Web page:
In the last From the Vault we took a look at some of the lesser known Christmas films. This week were back with four more films that fly a bit below the radar. Two of them are classics from decades past and the other two are from the more recent era. Now not all of them are specifically Christmas themed but then again, “It’s a Wonderful Life” isn’t truly a Christmas themed film either.
The Thin Man
Cast: William Powell, Myrna Loy
Running Time: 93 Minutes
This was the first in the series of six Thin Man films starring William Powell and Myrna Loy as Nick and Nora Charles, the husband and wife detectives who solve murders in between tossing back martinis. The first film finds Nick investigating the disappearance of a wealthy inventor and it set over Christmas. The film includes an uproariously funny Christmas party in the Charles’s posh hotel room with numerous of Nick’s buddies of ill-repute in attendance.
The following morning, a hung over Nick uses his new toy pellet gun (a gift from Nora) to shoot out the balloons hanging on their Christmas tree and proceeds to bust out one of the hotel room windows. The Thin Man is one of the great screwball comedies of the 1930s. The brilliantly scripted film is filled with double entendre’s such as when a cop is searching the Charles’s bedroom and Nora exclaims, “What’s that man doing in my drawers!” A classic on every level and a fine dose of cheer for Christmas.
The Bishop’s Wife
RKO Pictures 1947
Cast: Cary Grant, Loretta Young, David Niven
Running Time: 93 Minutes
David Niven is Bishop Henry Brougham a clergyman obsessed with the building of a new cathedral. Henry prays for help which comes in the form of a suave, playful angel named Dudley (Grant). But while Henry merely wants help with his new cathedral being built, Dudley is out to provide his own type of divine aid to anyone and everyone.
Henry’s single-mindedness on the cathedral has caused him to ignore his devoted wife Julia (Young). Dudley comes along and teaches everyone about the true spirit of Christmas. This includes a wealth benefactor named Mrs. Hamilton whom he gets to use her health to help feed the needy. The Bishop’s Wife provides a wonderful mix of humor and holiday sentiment and also features a marvelous cast of character actors including Monty Woolley, James Gleason, and Elsa Lanchester.
One Magic Christmas
Walt Disney 1985
Cast: Mary Steenburgen, Harry Dean Stanton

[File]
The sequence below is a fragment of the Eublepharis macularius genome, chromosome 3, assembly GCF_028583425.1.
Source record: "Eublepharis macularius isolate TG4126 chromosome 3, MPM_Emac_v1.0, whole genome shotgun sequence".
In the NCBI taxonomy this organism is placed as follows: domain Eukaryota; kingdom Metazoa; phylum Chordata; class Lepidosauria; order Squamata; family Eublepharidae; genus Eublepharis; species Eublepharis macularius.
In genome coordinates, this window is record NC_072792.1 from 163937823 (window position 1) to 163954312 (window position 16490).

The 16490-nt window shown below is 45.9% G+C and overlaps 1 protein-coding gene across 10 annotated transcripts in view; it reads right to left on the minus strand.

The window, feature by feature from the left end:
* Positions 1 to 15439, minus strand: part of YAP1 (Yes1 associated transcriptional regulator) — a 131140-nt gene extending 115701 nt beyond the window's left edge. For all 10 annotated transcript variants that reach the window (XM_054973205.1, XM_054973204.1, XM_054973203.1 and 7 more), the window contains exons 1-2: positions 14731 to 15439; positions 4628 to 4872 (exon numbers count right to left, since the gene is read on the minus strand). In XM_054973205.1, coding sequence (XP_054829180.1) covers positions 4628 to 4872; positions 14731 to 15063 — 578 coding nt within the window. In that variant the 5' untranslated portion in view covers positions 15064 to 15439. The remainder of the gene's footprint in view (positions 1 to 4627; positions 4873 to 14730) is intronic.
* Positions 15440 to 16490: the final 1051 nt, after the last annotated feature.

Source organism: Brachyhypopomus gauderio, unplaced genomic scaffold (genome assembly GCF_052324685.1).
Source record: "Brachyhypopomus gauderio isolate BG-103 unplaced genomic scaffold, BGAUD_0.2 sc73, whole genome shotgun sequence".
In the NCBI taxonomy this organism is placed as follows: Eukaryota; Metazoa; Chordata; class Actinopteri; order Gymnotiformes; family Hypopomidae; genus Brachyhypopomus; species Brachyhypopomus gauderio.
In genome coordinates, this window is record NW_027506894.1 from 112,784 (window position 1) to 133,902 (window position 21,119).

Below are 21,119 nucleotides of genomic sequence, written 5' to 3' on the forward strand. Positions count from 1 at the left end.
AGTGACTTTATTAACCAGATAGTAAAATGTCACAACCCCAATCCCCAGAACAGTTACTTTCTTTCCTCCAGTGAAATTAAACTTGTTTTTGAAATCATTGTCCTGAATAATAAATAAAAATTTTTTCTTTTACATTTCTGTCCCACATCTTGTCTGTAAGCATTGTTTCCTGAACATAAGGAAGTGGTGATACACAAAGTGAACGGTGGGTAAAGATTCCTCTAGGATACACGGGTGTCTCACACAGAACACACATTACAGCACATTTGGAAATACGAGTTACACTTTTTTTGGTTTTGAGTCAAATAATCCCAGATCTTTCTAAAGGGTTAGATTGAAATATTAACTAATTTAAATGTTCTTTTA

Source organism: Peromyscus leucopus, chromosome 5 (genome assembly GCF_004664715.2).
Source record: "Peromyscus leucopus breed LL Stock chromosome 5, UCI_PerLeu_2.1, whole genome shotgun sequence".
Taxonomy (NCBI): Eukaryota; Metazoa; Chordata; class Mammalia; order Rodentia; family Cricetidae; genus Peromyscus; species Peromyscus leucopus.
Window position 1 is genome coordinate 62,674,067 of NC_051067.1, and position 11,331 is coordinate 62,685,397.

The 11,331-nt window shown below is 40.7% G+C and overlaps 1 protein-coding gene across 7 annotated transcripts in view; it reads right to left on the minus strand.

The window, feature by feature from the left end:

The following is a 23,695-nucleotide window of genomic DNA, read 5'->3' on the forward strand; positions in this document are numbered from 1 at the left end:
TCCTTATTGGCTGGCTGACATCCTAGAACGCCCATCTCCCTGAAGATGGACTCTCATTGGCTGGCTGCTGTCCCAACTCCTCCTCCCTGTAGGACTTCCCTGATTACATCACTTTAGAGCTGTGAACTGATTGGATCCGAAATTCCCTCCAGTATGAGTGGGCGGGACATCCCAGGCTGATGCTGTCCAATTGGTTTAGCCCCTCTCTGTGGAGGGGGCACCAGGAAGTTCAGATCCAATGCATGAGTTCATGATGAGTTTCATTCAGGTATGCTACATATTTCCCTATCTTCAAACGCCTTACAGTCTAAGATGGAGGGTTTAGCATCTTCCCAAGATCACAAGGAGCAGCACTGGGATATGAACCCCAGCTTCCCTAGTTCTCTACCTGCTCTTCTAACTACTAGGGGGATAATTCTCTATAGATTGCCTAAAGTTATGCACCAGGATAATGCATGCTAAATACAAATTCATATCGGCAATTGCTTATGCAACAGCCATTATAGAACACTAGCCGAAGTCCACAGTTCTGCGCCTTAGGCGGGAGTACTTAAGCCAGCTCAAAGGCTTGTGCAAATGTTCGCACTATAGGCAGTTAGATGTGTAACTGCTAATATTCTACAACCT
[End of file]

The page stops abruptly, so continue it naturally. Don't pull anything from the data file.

Running Time: 89 Minutes
One Magic Christmas used to be in regular rotation around the holidays but has disappeared in recent years and that’s a shame. The film is perhaps the closest modern equivalent to “It’s a Wonderful Life” with its often dark tone and ultimate feel good climax. Steenburgen is Ginny Grainger, a mother of two who, with her out of work husband Jack, is struggling to make ends meet and is facing eviction from their home. Her husband wants to open his own bicycle repair shop but Ginny refuses to let him use the last of their savings for such an unsure prospect.
Jack decides to take the money out of the bank anyway but is in the wrong place at the wrong time as he his shot and killed by a bank robber who then steals the car containing Jack and Ginny’s children. Ginny pursues him only to learn that the robber drove off a bridge, seemingly killing the children. That night Ginny, distraught with grief, is visited by the angel Gideon (Stanton). Gideon rescued Ginny’s children and, through an old letter she wrote to Santa, Ginny learns the true meaning of Christmas. Jack is returned to life and Ginny is able to re-live the events of the tragic day by helping the robber out with money before he hurts anyone.
Steenburgen, more known for lighter roles is fantastic in the haunting role of a mother pushed to her limit. Strange that this film is not even being shown on Disney’s own network.
Trapped in Paradise
20th Century Fox 1994
Cast: Nicolas Cage, Jon Lovitz, Dana Carvey
Running Time: 111 Minutes
Cage is Bill Firpo a restaurant manager whose brothers Dave (Lovitz) and Alvin (Carvey) have just been released from prison. Even though it’s against the terms of their parole, the brothers con Bill into driving them from New York to Paradise, PA to deliver a message to one of their fellow inmates daughters. However the true reason is that the bank in small town Paradise is a thieves dream. No security cameras and a guard that spends his days napping.
Reluctantly, Bill agrees to rob the bank with his brothers, and on Christmas Eve no less. However as they try to make their getaway out of town their car crashes in the heavy snow and they are picked up by a good Samaritan who just happens to take them to the home of the bank president for dinner. With the very person they stole from, not to mention the rest of the town being so nice to them, the Firpo brothers decide to break into the bank again, this time to return the stolen money.
Cage, thankfully, plays the straight man and allows Lovitz and Carvey to steal the show has his scheming, goofball brothers. Their attempt at returning the money is complicated by the appearance of the FBI led by agent Peyser (Richard Jenkins), and an escaped mobster Vic Mazzucci who tipped the brothers off about the bank while in prison. Lots of laugh and a surprising amount of heart.